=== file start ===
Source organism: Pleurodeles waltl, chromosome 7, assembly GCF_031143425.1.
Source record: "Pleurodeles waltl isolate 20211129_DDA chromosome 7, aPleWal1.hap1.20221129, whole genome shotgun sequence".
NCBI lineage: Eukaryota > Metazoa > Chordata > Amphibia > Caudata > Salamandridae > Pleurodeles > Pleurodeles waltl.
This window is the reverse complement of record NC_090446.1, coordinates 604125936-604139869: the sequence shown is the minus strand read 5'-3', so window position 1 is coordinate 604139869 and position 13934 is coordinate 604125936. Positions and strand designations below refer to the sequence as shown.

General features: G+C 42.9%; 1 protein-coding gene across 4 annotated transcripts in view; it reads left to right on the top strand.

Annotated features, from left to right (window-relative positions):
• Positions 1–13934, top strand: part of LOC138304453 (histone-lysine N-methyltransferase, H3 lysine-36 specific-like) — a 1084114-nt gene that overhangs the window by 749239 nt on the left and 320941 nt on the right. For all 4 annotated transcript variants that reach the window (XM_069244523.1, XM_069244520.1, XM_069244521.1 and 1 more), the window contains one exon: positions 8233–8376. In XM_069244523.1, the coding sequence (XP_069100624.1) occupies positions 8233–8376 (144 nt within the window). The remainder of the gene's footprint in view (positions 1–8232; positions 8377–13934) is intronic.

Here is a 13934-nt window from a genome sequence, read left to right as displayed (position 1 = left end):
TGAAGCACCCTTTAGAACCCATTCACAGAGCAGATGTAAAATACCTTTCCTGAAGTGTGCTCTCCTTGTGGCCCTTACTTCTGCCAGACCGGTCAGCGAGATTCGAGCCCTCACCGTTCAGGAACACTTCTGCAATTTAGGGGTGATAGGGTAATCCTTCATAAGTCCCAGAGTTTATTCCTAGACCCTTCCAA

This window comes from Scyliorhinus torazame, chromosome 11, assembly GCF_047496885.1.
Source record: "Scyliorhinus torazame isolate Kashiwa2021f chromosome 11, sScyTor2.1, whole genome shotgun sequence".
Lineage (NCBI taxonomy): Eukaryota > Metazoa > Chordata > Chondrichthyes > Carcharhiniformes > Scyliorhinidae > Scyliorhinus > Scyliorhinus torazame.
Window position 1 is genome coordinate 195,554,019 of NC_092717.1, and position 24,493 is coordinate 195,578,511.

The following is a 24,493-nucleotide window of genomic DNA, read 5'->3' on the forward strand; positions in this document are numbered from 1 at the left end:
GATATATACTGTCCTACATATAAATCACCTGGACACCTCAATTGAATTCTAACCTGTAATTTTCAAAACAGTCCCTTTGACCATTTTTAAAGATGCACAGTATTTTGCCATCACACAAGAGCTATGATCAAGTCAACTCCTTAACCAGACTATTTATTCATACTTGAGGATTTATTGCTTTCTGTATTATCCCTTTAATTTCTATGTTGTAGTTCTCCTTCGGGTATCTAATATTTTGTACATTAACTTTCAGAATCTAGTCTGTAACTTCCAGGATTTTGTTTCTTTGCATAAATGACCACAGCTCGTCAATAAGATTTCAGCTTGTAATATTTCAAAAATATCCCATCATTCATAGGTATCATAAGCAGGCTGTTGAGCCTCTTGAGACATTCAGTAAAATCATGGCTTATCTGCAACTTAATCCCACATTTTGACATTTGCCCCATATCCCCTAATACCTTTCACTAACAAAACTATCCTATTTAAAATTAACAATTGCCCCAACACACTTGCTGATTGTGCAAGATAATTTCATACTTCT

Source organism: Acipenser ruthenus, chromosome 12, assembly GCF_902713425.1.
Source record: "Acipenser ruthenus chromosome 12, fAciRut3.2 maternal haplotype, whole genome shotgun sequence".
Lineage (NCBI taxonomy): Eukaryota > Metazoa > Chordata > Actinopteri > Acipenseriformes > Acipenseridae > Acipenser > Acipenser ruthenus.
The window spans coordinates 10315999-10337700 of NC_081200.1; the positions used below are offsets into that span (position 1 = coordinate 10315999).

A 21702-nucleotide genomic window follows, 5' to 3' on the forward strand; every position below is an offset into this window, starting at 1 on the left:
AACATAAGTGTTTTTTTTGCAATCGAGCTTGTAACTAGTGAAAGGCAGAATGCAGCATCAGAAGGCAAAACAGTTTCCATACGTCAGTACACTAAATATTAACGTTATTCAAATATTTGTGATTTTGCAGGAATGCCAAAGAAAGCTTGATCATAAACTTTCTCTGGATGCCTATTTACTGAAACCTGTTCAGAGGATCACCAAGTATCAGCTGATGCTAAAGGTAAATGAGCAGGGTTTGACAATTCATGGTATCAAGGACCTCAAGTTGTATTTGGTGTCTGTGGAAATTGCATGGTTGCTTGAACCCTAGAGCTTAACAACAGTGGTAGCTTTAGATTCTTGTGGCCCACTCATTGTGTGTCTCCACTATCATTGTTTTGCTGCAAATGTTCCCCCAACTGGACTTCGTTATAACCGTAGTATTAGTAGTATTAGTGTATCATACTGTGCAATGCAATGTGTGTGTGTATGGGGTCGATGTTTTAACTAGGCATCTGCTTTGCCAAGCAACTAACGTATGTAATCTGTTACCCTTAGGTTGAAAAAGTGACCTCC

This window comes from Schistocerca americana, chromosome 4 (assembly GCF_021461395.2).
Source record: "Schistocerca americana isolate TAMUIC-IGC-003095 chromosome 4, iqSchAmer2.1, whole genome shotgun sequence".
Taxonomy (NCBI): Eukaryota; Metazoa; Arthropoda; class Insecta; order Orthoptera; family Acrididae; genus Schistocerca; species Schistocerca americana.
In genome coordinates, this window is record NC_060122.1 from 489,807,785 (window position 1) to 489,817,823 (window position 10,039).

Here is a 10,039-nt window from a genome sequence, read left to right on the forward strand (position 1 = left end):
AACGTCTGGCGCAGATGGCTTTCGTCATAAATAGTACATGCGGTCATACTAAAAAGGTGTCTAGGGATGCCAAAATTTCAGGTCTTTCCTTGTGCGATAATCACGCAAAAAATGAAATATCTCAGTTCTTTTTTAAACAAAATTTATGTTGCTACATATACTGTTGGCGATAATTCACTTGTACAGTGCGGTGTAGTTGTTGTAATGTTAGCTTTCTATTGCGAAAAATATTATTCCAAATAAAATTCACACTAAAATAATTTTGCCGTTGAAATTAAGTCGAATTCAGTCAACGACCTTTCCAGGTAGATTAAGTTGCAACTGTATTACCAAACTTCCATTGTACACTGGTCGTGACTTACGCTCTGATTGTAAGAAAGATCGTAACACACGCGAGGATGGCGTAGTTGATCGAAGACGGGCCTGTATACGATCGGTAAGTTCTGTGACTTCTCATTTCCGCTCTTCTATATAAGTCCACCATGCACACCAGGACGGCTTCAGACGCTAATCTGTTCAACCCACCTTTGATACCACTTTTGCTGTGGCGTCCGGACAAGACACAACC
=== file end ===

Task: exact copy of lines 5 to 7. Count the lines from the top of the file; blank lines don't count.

General features: G+C 42.9%; 1 protein-coding gene across 4 annotated transcripts in view; it reads left to right on the top strand.

Annotated features, from left to right (window-relative positions):
• Positions 1–13934, top strand: part of LOC138304453 (histone-lysine N-methyltransferase, H3 lysine-36 specific-like) — a 1084114-nt gene that overhangs the window by 749239 nt on the left and 320941 nt on the right. For all 4 annotated transcript variants that reach the window (XM_069244523.1, XM_069244520.1, XM_069244521.1 and 1 more), the window contains one exon: positions 8233–8376. In XM_069244523.1, the coding sequence (XP_069100624.1) occupies positions 8233–8376 (144 nt within the window). The remainder of the gene's footprint in view (positions 1–8232; positions 8377–13934) is intronic.